magnetic field

Article

October 28, 2021

Magnetic field, in physics, is a field that is formed by moving electric charges (electric currents) which causes a force to appear in other moving electric charges. (The quantum mechanical spin of a single particle forms a magnetic field and the spin is influenced by itself like an electric current; this is what causes the magnetic field of a "permanent" ferromagnet). A magnetic field is a vector field: that is, it corresponds to any point in vector space that can change with time. The direction of this field is equal to the direction of the compass needle placed in the field. Magnetic field is a force field that is around a magnetic object or around a current-conducting object. The magnetic field can be described by magnetic lines of force that always leave the north pole of the magnet and enter the south pole of the magnet. While in a magnet, the magnetic lines of force have a direction from the south pole of the magnet to the north pole of the magnet. The lines never intersect. The density of the magnetic lines of force indicates the strength of the magnetic field. If two magnets with different poles are brought close to each other, they will have a large magnetic field. Meanwhile, if two magnets with similar poles are brought close together, there will be no magnetic lines of force forming a magnetic field.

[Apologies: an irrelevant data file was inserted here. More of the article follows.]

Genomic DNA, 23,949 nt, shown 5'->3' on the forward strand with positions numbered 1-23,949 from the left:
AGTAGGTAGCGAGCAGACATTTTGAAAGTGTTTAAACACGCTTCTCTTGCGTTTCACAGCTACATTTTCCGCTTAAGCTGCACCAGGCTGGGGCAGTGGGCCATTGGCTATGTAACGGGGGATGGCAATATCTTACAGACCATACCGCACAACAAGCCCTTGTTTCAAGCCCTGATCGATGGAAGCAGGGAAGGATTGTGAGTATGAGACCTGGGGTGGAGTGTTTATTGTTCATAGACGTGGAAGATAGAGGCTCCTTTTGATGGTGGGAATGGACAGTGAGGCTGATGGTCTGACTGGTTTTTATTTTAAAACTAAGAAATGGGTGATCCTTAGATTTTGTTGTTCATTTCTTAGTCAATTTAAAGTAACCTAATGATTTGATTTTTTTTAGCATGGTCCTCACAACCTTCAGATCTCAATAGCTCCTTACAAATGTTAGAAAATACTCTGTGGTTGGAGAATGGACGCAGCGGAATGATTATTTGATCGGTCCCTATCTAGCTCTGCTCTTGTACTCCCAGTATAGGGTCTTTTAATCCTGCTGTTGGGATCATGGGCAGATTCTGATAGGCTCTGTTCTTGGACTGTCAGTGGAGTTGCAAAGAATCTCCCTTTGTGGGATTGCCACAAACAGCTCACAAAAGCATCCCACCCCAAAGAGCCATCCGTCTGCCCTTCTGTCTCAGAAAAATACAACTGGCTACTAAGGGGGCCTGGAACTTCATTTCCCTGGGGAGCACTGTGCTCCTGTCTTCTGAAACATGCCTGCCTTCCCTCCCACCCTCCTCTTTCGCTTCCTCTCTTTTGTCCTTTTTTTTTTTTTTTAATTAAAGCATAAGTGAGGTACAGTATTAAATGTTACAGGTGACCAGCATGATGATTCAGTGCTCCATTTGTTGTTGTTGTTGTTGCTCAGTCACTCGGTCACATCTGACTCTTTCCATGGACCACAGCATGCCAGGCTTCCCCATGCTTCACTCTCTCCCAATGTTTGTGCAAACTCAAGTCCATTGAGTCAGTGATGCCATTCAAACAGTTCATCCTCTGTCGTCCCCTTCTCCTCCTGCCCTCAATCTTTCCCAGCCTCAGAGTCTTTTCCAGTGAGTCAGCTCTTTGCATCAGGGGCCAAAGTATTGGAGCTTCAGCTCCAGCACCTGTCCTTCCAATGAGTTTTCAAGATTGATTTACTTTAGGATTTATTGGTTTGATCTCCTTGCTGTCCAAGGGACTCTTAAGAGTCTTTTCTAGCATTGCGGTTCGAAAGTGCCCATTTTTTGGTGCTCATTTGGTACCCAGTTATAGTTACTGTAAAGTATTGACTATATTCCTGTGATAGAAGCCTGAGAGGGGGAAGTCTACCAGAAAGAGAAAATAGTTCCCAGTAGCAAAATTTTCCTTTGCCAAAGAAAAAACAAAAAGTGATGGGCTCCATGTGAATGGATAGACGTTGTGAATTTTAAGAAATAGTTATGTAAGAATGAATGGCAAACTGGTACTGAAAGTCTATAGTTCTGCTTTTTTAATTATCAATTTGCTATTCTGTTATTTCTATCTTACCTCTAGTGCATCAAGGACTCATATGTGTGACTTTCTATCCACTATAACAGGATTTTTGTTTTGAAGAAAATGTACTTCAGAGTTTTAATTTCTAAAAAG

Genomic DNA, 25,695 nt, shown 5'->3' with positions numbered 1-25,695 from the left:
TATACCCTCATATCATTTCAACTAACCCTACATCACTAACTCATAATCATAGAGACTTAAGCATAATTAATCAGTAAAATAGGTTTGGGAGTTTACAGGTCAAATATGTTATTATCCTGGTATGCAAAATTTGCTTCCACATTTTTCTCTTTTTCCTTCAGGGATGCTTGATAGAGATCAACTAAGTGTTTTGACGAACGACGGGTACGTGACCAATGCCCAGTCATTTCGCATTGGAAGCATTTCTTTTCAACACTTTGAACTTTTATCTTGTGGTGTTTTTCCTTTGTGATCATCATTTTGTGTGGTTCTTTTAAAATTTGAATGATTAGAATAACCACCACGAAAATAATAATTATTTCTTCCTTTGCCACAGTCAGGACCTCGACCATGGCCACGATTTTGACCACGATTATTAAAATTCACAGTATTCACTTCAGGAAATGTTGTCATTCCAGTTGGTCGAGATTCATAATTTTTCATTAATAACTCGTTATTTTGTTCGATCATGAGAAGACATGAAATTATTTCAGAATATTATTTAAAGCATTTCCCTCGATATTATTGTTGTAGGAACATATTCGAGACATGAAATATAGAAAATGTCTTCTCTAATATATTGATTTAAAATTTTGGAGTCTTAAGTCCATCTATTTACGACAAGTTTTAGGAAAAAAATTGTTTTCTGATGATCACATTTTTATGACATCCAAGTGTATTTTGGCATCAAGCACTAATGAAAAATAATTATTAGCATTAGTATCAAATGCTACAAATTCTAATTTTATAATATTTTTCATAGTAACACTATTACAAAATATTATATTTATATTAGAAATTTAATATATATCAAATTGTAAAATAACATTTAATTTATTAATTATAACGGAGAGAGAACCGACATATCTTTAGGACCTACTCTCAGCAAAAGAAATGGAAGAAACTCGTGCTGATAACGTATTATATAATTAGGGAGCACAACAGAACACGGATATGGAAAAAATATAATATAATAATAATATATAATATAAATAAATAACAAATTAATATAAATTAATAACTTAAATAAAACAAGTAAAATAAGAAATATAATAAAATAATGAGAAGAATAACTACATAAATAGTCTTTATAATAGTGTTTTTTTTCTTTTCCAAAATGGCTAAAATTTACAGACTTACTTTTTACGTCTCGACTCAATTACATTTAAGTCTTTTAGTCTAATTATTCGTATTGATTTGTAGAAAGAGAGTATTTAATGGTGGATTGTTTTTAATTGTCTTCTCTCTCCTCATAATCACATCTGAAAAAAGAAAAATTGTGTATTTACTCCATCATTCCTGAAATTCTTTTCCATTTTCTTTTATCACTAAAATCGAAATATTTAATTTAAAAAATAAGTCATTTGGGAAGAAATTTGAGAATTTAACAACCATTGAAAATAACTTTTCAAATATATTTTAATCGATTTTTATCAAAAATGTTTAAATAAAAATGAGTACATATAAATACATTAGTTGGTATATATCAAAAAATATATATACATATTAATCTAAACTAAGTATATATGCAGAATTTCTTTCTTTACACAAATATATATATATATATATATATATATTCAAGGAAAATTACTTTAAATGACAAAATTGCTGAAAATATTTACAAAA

Properties

Maxwell's work has largely reconciled static electricity with magnetism, resulting in a set of four equations regarding the two fields. However, based on Maxwell's formula, there are still two different fields that explain different phenomena. It was Einstein who managed to show it with special relativity, that electric and magnetic fields are two aspects of the same thing (level 2 tensor), and an observer can feel magnetic forces whereas an observer in motion only feels electrostatic forces. Thus, using special relativity, the magnetic force is a manifestation of the electrostatic force of a moving electric charge, and can be predicted from knowledge of the electrostatic force and the motion of the charge (relative to an observer).

Earth's magnetic field

The earth's magnetic field is also known as the geomagnetic field. Earth is a bar magnet that has two poles, namely the North and South poles. Earth's magnetic field is generated in the fluid outer core by a dynamo process. The source of the magnetic field on Earth comes from the Earth's core, the Earth's crust, as well as in the ionosphere and magnetosphere.

Biot-Savart Law

The Biot-Savart law expresses the relationship between the electric current flowing in a path and the magnetic field that appears around the path. The Biot-Savart law describes the effect of a magnetic field on the current flowing in a conductor in a vacuum on the density of the magnetic flux. The Biot-Savart law has an equation for calculating the magnetic field as follows. ️ B ️ 0 4 ️ / ️ / s i n ️ r 2 {\displaystyle \delta \mathrm {B} {\mu _{0} \over 4\pi }{/\delta /sin\theta \over r^{2}}} B Magnetic induction (Wb/m2 or Tesla) r distance (m) /ẟ/ length of current-carrying wire element (m) K o /4π constant number 10-7 Wb A-1m-1θ Angle formed between electric current and magnetic field

Reference

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